The title of this article says it all. Who needs to ever leave their laptop or tablet now? From VentureBeat. “Hulu is teaming up with Pizza Hut on a new type of in-context advertising that’ll let you order food during a commercial break — right from the screen you’re watching.”
I’ve been fascinated with new methods of electronic payments. There are lots of new offerings, providing ways to use mobile devices and key fobs. I see using them in a rush – at convenience stores, coffee shops, restaurants…but I never imagined using them in a shopping mall. That’s probably because I don’t go to shopping malls anymore. Clearly I’m not the only one. This article from TechCrunch… ” Once a key differentiator, mobile payments are fast becoming a commodity and are widely used by retailers. Yankee Group found that 61 percent of large merchants already use a mobile checkout or plan to in 2014. We are seeing the major payments players recognize this, realizing that they can’t bank on razor-thin profit margins from swiping fees alone.”
Community initiatives, hackathons, and civic development workshops can be really transformative. This project in Queens is just one example. “That situation led the non-profit Coalition for Queens to start Access Code, a unique training program that teaches people from the Queens community to code iOS apps, while receiving mentorship and guidance on career development and entrepreneurship from notable figures from the New York startup scene. Six months after the first Access Code class of 21 students completed the 18 week course, the 15 graduates who accepted job offers have seen their income rise from under $15,000 to an average of $72,190; the other six students are either still in college or have chosen to launch their own startups. And the class as a whole is commendably diverse in an industry that has been struggling to attract women and minorities: it’s 50 percent women, 50 percent underrepresented minorities, and 40 percent immigrants.” From Vox.
Great post on GigaOm about the days when everyone didn’t have a blog. The post refers to it as the “Indie Web.”
A post by long-time tech blogger Dan Gillmor about the decline of the “indie web” got me thinking about the old days of the blogosphere, and how powerful the unedited voice of a single passionate blogger can be. Have we gained as much as we’ve lost?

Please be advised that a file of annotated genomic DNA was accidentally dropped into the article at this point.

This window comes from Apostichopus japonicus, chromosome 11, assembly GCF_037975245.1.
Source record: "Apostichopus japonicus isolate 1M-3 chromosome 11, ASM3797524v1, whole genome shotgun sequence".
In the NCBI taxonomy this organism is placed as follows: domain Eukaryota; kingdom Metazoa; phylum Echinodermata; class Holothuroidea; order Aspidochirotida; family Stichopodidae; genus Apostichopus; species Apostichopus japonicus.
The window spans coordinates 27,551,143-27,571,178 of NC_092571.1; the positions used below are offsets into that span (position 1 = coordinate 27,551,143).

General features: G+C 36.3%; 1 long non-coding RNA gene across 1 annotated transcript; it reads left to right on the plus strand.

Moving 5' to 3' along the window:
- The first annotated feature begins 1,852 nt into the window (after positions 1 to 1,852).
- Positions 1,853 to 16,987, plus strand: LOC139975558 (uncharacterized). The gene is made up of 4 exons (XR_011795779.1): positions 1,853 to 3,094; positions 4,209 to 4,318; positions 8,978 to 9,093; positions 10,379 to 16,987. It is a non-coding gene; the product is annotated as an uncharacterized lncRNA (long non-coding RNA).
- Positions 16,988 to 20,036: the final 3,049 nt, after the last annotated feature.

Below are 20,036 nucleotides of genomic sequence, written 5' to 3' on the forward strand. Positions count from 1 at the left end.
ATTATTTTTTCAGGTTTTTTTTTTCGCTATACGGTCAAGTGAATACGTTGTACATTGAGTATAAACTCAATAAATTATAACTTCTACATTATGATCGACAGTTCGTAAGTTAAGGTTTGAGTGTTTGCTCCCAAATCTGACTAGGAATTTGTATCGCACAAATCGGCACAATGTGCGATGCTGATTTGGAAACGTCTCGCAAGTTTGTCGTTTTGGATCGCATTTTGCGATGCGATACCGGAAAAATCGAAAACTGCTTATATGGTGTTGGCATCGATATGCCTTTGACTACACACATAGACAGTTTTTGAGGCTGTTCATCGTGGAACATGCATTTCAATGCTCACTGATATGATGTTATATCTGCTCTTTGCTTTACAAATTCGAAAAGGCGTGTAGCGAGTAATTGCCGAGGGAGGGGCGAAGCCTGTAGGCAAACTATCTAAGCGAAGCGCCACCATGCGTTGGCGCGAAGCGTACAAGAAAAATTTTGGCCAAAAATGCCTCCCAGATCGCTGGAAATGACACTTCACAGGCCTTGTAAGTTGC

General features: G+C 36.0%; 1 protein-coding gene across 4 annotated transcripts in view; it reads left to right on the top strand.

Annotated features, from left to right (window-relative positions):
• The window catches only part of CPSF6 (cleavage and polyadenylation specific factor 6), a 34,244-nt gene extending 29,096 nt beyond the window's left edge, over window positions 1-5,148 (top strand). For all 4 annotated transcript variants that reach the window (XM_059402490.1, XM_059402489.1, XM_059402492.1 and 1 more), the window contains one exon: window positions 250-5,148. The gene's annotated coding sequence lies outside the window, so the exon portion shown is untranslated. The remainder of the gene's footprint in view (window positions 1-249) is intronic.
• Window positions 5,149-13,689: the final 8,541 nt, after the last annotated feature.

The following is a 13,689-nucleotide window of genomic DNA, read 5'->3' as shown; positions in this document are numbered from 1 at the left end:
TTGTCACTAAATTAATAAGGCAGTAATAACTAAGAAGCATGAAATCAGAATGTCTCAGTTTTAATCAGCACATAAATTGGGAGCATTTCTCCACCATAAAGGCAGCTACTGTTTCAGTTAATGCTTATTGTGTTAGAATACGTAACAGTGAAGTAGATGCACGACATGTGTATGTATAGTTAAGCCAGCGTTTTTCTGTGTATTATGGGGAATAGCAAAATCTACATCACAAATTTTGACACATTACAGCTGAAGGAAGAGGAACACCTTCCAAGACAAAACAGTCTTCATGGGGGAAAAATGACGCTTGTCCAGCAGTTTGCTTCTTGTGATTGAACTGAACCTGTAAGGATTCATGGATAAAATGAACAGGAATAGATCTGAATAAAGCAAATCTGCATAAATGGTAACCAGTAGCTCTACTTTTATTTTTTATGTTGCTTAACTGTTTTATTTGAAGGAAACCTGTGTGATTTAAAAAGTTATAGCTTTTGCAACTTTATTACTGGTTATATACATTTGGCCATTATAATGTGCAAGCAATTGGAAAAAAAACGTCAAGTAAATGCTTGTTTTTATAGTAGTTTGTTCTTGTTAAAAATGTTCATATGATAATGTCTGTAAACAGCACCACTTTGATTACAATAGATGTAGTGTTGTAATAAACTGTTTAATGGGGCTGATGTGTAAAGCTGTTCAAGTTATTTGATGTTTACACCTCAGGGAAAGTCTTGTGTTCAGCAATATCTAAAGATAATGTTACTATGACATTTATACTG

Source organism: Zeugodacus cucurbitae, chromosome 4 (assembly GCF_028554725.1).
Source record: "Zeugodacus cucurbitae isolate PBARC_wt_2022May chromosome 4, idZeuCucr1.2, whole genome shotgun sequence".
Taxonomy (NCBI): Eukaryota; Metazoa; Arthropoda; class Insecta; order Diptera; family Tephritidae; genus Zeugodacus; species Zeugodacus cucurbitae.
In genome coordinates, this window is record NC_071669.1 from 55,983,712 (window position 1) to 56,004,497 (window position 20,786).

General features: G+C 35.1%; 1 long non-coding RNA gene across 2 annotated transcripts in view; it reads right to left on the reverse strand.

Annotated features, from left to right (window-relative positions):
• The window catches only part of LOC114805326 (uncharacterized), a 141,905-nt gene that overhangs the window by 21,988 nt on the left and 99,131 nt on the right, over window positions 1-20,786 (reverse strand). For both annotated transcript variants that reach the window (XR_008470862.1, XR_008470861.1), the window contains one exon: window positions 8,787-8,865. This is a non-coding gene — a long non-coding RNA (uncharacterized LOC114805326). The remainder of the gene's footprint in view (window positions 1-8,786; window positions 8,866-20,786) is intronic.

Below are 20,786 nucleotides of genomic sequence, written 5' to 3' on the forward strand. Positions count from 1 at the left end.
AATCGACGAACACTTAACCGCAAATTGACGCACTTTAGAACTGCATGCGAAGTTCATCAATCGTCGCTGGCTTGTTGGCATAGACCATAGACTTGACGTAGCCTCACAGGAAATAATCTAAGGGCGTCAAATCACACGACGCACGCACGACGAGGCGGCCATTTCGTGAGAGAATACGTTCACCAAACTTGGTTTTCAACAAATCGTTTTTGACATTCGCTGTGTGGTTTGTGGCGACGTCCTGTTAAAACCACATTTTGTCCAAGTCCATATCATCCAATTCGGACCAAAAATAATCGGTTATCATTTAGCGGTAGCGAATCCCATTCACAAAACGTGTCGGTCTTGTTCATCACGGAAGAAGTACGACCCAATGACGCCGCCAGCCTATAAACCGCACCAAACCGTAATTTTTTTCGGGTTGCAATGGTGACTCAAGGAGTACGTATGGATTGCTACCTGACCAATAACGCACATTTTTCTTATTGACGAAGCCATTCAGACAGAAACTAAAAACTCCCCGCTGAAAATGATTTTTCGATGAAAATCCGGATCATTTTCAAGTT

I put these sites in my Reader, and am really enjoying them all. But it’s hard to read so much analysis of the same thing. GigaOm is coining the phrase “Explanatory Journalism” which works well. We’ll see how they all grow…. ” With the launch of The Upshot from the New York Times, there are now three major sites going after the “explanatory journalism” market. Each has its own unique flavor, but is the market for that kind of content really large enough to support that many sites?”
These numbers are amazing. “The number of people who launch apps more than 60 times per day on phones or tablets doubled in the past year.” From Time magazine.
Finally integrated – this will be nice to have. “Google is crossing off a major complaint about Hangouts this week: the messaging app will finally merge your SMS and Hangouts conversations. Users can pick between Hangouts and SMS when sending a given message, but that’s it. There’s no option to use Hangouts with SMS as a fallback option, which is the approach Apple takes with iMessage.”
Consumers are demanding a faster and cleaner experience as well. That is one of the reasons apps are being used more than mobile web browsers. And of course it also remains true on a computer screen. “As businesses demand faster user experiences, the nature of the internet is going to change.” From GigaOm
IFTTT is one of my favorite services. It is getting particularly interesting as it adds sensor devices to its service. Notice “11 Top IFTTT recipes to Activate Now”, link on the Mashable page. “IFTTT allows apps to communicate with each other through “recipes”. These recipes are simple conditional statements that can sync with your Facebook, Twitter, and more to create some fun automated actions like texting the weather in the mornings and saving your tagged photos to Dropbox.”
Fun article from TNW. I didn’t even think about it, but these could definitely all use a refresh. “What is one everyday device or gadget you’d love to see totally re-engineered by a startup and why?”